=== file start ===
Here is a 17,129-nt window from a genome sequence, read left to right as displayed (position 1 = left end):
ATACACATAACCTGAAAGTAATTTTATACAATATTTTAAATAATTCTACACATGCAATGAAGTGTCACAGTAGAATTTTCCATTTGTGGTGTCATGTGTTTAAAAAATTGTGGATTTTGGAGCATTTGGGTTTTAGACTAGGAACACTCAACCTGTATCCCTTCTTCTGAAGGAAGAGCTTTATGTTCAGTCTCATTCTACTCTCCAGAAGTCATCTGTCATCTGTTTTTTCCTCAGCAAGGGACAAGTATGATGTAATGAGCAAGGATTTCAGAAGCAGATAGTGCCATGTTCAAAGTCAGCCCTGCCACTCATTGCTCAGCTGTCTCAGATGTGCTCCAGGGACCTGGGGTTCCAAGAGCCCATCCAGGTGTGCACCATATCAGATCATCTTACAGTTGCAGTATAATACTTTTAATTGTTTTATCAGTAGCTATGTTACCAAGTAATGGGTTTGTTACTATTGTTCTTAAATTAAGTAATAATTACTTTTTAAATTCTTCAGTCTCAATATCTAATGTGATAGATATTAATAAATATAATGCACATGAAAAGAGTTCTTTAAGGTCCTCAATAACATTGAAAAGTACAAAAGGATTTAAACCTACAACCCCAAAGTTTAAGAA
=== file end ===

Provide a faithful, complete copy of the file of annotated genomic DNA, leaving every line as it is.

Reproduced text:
Here is a 17,129-nt window from a genome sequence, read left to right as displayed (position 1 = left end):
ATACACATAACCTGAAAGTAATTTTATACAATATTTTAAATAATTCTACACATGCAATGAAGTGTCACAGTAGAATTTTCCATTTGTGGTGTCATGTGTTTAAAAAATTGTGGATTTTGGAGCATTTGGGTTTTAGACTAGGAACACTCAACCTGTATCCCTTCTTCTGAAGGAAGAGCTTTATGTTCAGTCTCATTCTACTCTCCAGAAGTCATCTGTCATCTGTTTTTTCCTCAGCAAGGGACAAGTATGATGTAATGAGCAAGGATTTCAGAAGCAGATAGTGCCATGTTCAAAGTCAGCCCTGCCACTCATTGCTCAGCTGTCTCAGATGTGCTCCAGGGACCTGGGGTTCCAAGAGCCCATCCAGGTGTGCACCATATCAGATCATCTTACAGTTGCAGTATAATACTTTTAATTGTTTTATCAGTAGCTATGTTACCAAGTAATGGGTTTGTTACTATTGTTCTTAAATTAAGTAATAATTACTTTTTAAATTCTTCAGTCTCAATATCTAATGTGATAGATATTAATAAATATAATGCACATGAAAAGAGTTCTTTAAGGTCCTCAATAACATTGAAAAGTACAAAAGGATTTAAACCTACAACCCCAAAGTTTAAGAA